Welcome to my blog about horsey life in the North East - the good bits, bad bits, endless coffees and plenty of mud!

Sunday, 16 October 2011

Amazing how easy it is to get up when it's jodhpurs at the end of the bed...

I ignore my alarm every day of the working week but 6.15am seems perfectly reasonable when there's something horsey going on. This morning it was a trip to a yard in Sunderland to meet the beautiful Juno, a four-year-old bay Clydesdale with a very soft and strokeable nose.

Gail Jeffrey, who has worked a lot with Cady, invited me along to watch her work with Juno, who's been getting very worried about being ridden and started having some explosive moments. He'd been given a full bill of health before we went so Gail was free to step in and get to the root of the emotional problem.

Everyone was pretty sleepy but a lovely pink sunrise and plenty of sugary coffee worked wonders and we all trooped down to the arena to see what was bugging Juno. Gail and Andy, Juno's owner, began work around the mounting block: asking Juno to cooperate and step into place to allow his rider to get on easily.
He seemed pretty worried but quickly understood what was being asked and gradually grew comfortable with Andy handling him and directing him from the top step of the block.

Then it was a question of some basic desensitising work, moving the stirrups about until Juno became totally relaxed about having them every which way. Andy then started to work on having his toe in the stirrup and resting his weight on Juno while praising him and encouraging him to stay still.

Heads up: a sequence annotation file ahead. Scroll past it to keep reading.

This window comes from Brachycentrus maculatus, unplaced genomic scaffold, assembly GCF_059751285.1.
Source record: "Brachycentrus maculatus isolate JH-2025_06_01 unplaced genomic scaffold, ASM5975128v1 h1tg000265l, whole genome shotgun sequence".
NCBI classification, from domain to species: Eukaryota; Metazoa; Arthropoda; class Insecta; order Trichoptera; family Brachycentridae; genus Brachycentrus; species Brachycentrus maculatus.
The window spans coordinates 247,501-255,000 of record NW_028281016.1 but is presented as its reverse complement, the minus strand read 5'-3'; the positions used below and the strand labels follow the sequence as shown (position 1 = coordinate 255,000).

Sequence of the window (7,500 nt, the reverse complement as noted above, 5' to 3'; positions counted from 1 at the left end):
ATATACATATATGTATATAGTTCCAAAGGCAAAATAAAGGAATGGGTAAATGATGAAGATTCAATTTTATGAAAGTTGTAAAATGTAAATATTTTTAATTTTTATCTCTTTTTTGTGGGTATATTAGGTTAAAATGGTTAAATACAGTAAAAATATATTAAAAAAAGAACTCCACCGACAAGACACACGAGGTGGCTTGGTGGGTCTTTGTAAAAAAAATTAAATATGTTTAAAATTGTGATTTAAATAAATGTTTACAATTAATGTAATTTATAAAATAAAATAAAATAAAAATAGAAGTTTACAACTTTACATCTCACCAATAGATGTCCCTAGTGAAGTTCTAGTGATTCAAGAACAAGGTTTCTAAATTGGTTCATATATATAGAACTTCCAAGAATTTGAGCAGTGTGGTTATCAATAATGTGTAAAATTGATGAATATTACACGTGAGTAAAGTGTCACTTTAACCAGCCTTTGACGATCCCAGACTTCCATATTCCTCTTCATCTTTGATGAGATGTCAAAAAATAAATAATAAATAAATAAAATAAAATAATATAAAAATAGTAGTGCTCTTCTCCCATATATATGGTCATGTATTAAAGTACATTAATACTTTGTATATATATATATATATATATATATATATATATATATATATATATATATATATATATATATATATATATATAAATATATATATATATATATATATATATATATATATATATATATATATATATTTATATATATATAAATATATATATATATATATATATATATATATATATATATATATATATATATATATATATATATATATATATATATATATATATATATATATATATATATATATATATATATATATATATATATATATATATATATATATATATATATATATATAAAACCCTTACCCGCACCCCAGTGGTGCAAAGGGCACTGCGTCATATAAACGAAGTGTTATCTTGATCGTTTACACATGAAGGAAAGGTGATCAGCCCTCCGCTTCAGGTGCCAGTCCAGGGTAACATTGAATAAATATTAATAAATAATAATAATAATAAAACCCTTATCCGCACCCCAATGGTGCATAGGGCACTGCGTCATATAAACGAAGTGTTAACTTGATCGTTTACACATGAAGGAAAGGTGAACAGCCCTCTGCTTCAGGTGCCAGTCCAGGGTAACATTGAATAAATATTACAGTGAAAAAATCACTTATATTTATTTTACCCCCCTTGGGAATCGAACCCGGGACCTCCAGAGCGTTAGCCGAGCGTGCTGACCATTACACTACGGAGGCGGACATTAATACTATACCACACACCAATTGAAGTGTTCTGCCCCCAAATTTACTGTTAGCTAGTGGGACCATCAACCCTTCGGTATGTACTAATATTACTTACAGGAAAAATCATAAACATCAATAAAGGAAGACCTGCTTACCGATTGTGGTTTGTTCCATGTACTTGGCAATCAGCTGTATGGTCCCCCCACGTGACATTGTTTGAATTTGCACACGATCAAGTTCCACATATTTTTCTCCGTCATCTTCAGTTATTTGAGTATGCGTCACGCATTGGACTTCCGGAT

Forty minutes later and Juno looked a lot happier to have a rider hovering over him, moving him around the block and leaning on him, all while a helicopter droned noisily overhead! His head came down, his eyes softened and he began to relax his stance. Gail said she felt the root of the issue was that Juno had been rushed through his learning at some point in the past and gave Andy lots of homework for the next fortnight before she returns to work on the next stage with them.

It was a great morning and rounded off nicely with a trip to my old yard to have tea and a bacon sandwich. A group of us are heading to Your Horse Live in a month so that's all booked now and we are very excited about two of the demo horses - a 17hh Friesian and a Lusitano. And I won't even need to ignore my alarm tomorrow, as the weekend will stretch a little bit longer into a morning lesson with Joanne Forster, an expert in Centred Riding. Fingers crossed my back will be ok - I'll let you know how it goes.


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